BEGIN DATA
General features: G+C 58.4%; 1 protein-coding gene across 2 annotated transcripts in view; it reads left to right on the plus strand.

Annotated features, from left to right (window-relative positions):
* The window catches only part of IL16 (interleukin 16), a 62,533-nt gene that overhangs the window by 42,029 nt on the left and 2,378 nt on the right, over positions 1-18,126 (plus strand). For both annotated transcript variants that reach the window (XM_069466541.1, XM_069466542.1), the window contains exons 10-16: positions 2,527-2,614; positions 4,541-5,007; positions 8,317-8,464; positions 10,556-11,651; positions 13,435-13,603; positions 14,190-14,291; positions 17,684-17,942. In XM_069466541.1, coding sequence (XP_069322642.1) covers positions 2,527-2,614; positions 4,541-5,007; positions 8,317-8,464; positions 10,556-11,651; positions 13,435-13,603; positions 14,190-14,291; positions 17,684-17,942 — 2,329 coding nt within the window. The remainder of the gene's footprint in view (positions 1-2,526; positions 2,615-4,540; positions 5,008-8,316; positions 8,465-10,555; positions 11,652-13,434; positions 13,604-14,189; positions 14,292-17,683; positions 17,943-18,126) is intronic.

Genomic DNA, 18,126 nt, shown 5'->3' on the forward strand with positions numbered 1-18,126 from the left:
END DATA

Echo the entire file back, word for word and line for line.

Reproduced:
General features: G+C 58.4%; 1 protein-coding gene across 2 annotated transcripts in view; it reads left to right on the plus strand.

Annotated features, from left to right (window-relative positions):
* The window catches only part of IL16 (interleukin 16), a 62,533-nt gene that overhangs the window by 42,029 nt on the left and 2,378 nt on the right, over positions 1-18,126 (plus strand). For both annotated transcript variants that reach the window (XM_069466541.1, XM_069466542.1), the window contains exons 10-16: positions 2,527-2,614; positions 4,541-5,007; positions 8,317-8,464; positions 10,556-11,651; positions 13,435-13,603; positions 14,190-14,291; positions 17,684-17,942. In XM_069466541.1, coding sequence (XP_069322642.1) covers positions 2,527-2,614; positions 4,541-5,007; positions 8,317-8,464; positions 10,556-11,651; positions 13,435-13,603; positions 14,190-14,291; positions 17,684-17,942 — 2,329 coding nt within the window. The remainder of the gene's footprint in view (positions 1-2,526; positions 2,615-4,540; positions 5,008-8,316; positions 8,465-10,555; positions 11,652-13,434; positions 13,604-14,189; positions 14,292-17,683; positions 17,943-18,126) is intronic.

Genomic DNA, 18,126 nt, shown 5'->3' on the forward strand with positions numbered 1-18,126 from the left: